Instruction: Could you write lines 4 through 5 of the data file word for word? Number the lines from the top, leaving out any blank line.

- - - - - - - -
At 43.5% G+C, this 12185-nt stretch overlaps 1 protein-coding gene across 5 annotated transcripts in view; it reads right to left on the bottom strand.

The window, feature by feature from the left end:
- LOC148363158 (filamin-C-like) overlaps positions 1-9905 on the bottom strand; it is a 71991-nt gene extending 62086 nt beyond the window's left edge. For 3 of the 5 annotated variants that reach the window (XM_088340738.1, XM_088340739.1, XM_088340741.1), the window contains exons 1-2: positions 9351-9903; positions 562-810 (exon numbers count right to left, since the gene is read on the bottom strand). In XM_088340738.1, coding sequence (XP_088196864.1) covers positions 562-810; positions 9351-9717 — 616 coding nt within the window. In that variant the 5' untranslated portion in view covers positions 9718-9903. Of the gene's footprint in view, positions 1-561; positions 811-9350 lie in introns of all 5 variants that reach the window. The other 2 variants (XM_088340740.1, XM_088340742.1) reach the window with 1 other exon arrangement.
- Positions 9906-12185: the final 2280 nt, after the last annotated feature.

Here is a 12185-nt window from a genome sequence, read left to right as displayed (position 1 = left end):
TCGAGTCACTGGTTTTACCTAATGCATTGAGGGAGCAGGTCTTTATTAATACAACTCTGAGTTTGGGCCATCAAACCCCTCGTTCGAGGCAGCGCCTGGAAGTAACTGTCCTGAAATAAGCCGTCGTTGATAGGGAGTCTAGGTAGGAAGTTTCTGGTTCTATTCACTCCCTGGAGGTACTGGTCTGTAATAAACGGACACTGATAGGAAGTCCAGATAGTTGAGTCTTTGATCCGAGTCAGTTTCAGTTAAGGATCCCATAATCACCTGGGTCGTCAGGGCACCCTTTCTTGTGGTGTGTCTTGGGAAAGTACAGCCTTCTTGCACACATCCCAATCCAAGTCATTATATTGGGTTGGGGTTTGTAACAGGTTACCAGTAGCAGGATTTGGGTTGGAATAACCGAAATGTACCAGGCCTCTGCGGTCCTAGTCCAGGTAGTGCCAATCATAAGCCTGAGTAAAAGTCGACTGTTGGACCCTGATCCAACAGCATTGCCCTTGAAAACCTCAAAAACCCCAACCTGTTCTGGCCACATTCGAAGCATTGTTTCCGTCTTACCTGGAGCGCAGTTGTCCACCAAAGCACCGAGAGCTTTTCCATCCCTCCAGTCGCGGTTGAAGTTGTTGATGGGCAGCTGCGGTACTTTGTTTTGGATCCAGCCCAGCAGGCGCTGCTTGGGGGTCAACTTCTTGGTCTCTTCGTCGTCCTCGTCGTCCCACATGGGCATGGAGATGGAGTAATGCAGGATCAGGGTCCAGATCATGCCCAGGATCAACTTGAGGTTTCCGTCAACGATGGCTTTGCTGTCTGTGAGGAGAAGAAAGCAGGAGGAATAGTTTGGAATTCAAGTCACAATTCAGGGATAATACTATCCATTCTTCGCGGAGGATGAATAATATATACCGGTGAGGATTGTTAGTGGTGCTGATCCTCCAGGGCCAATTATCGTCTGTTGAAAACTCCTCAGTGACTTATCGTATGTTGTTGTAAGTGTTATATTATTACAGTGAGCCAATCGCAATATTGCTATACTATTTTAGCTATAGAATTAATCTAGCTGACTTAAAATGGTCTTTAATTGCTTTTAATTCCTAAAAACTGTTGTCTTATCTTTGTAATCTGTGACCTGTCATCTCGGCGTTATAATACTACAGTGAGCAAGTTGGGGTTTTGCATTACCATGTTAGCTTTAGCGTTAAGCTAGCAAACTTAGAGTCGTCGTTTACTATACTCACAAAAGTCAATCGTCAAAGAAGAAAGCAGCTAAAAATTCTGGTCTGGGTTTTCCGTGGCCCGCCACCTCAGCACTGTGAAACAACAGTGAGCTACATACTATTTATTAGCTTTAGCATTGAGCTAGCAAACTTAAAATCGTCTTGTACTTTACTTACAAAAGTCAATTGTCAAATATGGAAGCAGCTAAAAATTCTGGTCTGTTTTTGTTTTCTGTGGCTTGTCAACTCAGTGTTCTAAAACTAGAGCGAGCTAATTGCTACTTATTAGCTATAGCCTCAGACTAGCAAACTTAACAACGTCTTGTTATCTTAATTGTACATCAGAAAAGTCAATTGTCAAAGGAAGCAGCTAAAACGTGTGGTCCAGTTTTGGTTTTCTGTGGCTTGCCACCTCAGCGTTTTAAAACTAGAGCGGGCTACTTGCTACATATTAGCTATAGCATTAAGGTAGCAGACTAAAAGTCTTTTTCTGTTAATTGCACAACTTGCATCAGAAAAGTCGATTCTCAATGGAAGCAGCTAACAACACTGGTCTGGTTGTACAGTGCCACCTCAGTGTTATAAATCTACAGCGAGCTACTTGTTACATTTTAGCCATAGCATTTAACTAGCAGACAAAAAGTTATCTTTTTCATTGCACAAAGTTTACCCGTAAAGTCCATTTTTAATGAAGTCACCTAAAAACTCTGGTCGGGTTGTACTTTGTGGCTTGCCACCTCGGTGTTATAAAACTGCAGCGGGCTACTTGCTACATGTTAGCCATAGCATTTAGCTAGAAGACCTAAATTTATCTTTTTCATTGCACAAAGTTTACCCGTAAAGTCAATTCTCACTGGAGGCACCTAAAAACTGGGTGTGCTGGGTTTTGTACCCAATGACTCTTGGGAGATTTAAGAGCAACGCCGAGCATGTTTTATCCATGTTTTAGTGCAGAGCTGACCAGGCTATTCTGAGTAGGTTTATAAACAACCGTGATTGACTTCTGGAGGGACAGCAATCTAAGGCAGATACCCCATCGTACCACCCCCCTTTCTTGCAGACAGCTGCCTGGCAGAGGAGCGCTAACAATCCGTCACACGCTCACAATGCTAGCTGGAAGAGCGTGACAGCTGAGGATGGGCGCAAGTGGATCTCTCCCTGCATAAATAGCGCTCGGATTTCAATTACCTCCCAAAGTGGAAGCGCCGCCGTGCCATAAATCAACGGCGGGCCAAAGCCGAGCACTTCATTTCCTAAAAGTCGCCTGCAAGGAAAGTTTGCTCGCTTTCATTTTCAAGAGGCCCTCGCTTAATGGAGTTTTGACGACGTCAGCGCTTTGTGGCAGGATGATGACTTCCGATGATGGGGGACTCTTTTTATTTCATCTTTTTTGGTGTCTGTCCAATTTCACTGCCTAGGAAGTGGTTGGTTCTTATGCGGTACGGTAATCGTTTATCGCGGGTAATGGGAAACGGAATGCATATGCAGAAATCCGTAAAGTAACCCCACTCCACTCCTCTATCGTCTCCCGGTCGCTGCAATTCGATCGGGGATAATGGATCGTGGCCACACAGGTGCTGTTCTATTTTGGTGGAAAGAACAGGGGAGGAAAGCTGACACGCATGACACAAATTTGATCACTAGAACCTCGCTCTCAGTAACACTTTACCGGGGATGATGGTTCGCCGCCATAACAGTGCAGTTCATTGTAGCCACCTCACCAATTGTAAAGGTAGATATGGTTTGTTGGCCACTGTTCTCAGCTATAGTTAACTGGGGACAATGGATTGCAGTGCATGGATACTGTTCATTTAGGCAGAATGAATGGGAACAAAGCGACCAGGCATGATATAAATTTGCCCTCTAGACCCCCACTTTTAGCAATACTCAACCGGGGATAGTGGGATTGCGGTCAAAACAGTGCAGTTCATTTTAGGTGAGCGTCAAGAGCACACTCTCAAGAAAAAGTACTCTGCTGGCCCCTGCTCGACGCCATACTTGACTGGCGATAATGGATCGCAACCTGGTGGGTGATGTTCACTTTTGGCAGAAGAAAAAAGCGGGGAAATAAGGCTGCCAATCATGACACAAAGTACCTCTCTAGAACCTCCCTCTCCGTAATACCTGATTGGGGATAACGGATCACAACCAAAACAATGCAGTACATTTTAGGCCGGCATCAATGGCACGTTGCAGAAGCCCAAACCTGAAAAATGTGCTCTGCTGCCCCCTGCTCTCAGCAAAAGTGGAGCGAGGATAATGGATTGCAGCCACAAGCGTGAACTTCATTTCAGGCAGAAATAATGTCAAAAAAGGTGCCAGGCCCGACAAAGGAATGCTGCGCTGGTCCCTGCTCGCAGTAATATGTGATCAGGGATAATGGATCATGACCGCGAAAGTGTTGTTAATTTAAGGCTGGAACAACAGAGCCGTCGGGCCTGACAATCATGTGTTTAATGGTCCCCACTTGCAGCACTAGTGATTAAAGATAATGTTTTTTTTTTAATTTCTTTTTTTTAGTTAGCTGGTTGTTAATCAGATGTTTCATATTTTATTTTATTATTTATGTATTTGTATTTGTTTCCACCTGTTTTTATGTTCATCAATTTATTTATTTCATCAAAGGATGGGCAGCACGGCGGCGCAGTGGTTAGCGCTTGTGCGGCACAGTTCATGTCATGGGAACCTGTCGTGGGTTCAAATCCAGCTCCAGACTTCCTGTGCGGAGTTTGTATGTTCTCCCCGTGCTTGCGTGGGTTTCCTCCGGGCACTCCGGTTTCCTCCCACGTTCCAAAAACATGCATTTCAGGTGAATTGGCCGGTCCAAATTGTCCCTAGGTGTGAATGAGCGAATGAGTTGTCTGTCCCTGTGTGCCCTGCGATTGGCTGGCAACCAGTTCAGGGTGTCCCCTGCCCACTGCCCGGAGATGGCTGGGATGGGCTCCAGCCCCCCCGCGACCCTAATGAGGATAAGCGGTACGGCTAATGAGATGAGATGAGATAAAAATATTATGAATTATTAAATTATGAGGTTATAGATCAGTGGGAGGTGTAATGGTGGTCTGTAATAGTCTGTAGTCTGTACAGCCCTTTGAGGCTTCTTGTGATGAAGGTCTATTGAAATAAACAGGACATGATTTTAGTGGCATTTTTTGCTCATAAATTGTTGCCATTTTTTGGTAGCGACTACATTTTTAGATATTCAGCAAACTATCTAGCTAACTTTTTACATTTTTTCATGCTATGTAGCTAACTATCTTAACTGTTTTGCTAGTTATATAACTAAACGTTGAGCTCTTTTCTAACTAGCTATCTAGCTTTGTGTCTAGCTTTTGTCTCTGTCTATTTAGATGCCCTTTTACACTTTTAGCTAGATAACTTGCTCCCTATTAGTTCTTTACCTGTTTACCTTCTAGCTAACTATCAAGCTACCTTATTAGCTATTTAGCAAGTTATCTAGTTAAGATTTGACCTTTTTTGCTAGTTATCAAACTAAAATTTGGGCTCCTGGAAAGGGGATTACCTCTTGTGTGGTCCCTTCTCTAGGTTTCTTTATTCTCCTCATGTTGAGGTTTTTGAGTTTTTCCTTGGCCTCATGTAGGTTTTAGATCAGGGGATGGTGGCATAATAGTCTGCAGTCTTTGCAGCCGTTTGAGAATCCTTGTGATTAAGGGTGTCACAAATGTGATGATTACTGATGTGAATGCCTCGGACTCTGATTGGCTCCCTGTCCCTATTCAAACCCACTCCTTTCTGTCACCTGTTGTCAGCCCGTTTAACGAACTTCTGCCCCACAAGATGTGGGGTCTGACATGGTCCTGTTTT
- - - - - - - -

- Positions 9906-12185: the final 2280 nt, after the last annotated feature.

Here is a 12185-nt window from a genome sequence, read left to right as displayed (position 1 = left end):